beryllium


Also found in: Dictionary, Thesaurus, Financial, Acronyms, Encyclopedia, Wikipedia.
Related to beryllium: Beryllium oxide, Beryllium copper, Chronic Beryllium Disease

beryllium

 (Be) [bĕ-ril´e-um]
a chemical element, atomic number 4, atomic weight 9.012. (See Appendix 6.) Ingestion of excessive amounts can cause berylliosis.

ber·yl·li·um (Be),

(ber-il'ē-ŭm),
A white metal element belonging to the alkaline earths; atomic no. 4., atomic wt. 9.012182.
[G. beryllos, beryl]

beryllium

/be·ryl·li·um/ (Be) (bah-ril´le-um) a chemical element, at. no. 4.

beryllium (Be)

a steel-gray, lightweight metallic element. Its atomic number is 4; its atomic mass is 9.012. Beryllium occurs naturally as beryl and is used in metallic alloys and in fluorescent powders. Inhalation of beryllium fumes or particles may cause the formation of granulomas in the lungs, skin, and subcutaneous tissues. See also berylliosis.

ber·yl·li·um

(Be) (bĕr-ilē-ŭm)
A toxic white metal element belonging to the alkaline earths; atomic no. 4, atomic wt. 9.012182; widely used in dentistry as a hardening agent in alloys.

Beryllium

A steel-grey, metallic mineral used in the aerospace and nuclear industries and in a variety of manufacturing processes.
Mentioned in: Berylliosis

ber·yl·li·um

(bĕr-ilē-ŭm)
A white metal element belonging to the alkaline earths; a component of some alloys used in dentistry.

beryllium (Be) (bəril´ēəm),

n a steel-gray, lightweight metallic element with an atomic number of 4 and an atomic weight of 9.01218. Alloys are used in fluorescent powders. Inhalation of beryllium fumes or particles may cause the formation of granulomas in the lungs, skin, and subcutaneous tissues.

beryllium

a chemical element, atomic number 4, atomic weight 9.012, symbol Be. See Table 6.

beryllium sulfate
used as a vaccine adjuvant. Causes local granuloma formation which is believed to enhance antibody formation by stimulating T lymphocytes.
References in periodicals archive ?
On the basis of geographic regions, global Beryllium Aluminum Alloy market is segmented into seven key market segments namely North America, Latin America, Western Europe, Eastern Europe, Asia Pacific, Japan, and Middle East & Africa.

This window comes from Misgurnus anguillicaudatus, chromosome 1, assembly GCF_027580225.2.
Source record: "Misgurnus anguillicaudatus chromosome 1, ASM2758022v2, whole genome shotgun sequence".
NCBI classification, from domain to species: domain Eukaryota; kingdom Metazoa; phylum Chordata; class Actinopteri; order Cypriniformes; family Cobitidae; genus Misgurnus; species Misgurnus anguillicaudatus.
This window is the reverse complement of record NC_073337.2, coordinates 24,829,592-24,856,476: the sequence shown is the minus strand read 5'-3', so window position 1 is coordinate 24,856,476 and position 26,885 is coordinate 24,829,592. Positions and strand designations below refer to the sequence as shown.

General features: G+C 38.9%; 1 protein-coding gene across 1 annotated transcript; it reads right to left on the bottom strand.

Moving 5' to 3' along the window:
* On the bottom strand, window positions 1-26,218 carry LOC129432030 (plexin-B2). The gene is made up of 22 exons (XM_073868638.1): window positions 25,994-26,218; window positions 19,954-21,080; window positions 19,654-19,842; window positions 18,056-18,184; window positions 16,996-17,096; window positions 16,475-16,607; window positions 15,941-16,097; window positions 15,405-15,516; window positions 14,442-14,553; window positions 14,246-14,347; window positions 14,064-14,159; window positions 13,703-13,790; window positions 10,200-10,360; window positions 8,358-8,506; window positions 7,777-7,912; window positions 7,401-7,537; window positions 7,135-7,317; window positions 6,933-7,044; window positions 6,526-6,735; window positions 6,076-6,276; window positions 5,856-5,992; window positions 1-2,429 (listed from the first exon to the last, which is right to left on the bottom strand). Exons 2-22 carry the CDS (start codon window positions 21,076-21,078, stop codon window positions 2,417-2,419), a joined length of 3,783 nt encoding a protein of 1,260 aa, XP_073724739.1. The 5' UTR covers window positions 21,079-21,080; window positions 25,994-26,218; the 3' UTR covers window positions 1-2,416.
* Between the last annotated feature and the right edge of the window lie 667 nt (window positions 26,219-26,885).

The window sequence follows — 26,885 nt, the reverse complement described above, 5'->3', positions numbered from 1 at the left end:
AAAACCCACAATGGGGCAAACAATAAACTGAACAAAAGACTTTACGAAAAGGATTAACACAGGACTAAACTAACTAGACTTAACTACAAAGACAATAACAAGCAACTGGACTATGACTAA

In 2004, South Korean investigators reported nine cases of a disease thought to have been eliminated decades before: acute beryllium disease (ABD) (Kim et al.
23) This posed a clear institutional conflict of interest, because the AEC and DOE were also responsible for ensuring a continuing supply of beryllium for the nuclear weapons arsenal.
When cast, the high strength beryllium copper alloys also provide very accurate replication of fine detail.
Beryllium is a highly useful metal, but beryllium dust and fume can cause severe, debilitating and sometimes fatal lung disease," said USW Health, Safety and Environment Director Mike Wright.
Products include precious and non-precious specialty metals, inorganic chemicals and powders, specialty coatings, specialty engineered beryllium alloys, beryllium and beryllium composites, and engineered clad and plated metal systems.
Successfully playing puppeteer with entangled beryllium ions and preserving entanglement even as it is transferred to the larger system may come in handy as researchers search for signs of entanglement in bigger systems.
Occupational exposure to beryllium in the workplace can cause a lung disease that may be fatal, and new exposure limits for the element in air and on surfaces have been established in order to reduce the exposure of workers.
The flame spectroscopy method of chemical analysis of beryllium used by Rosenman et al.
The protons will be incident upon a beryllium target with a thickness of 3 mm, sufficient to stop all of the protons.
The bulk of the cases are anticipated to involve radiation-induced cancers from working with nuclear materials, but workers with beryllium disease or silicosis caused by their energy employment would also be eligible, Eagan said.
The preliminary results of health assessments of nuclear weapons production workers - who worked for Department of Energy (DOE) contractors - conducted by Elizabeth Averill Samaras for the Alice Hamilton College of the Oil, Chemical and Atomic Workers International Union (OCAW) reveal worker concerns about future health problems, inadequate health insurance and high levels of exposure to substances such as ionizing radiation, beryllium, asbestos and carbon tetrachloride.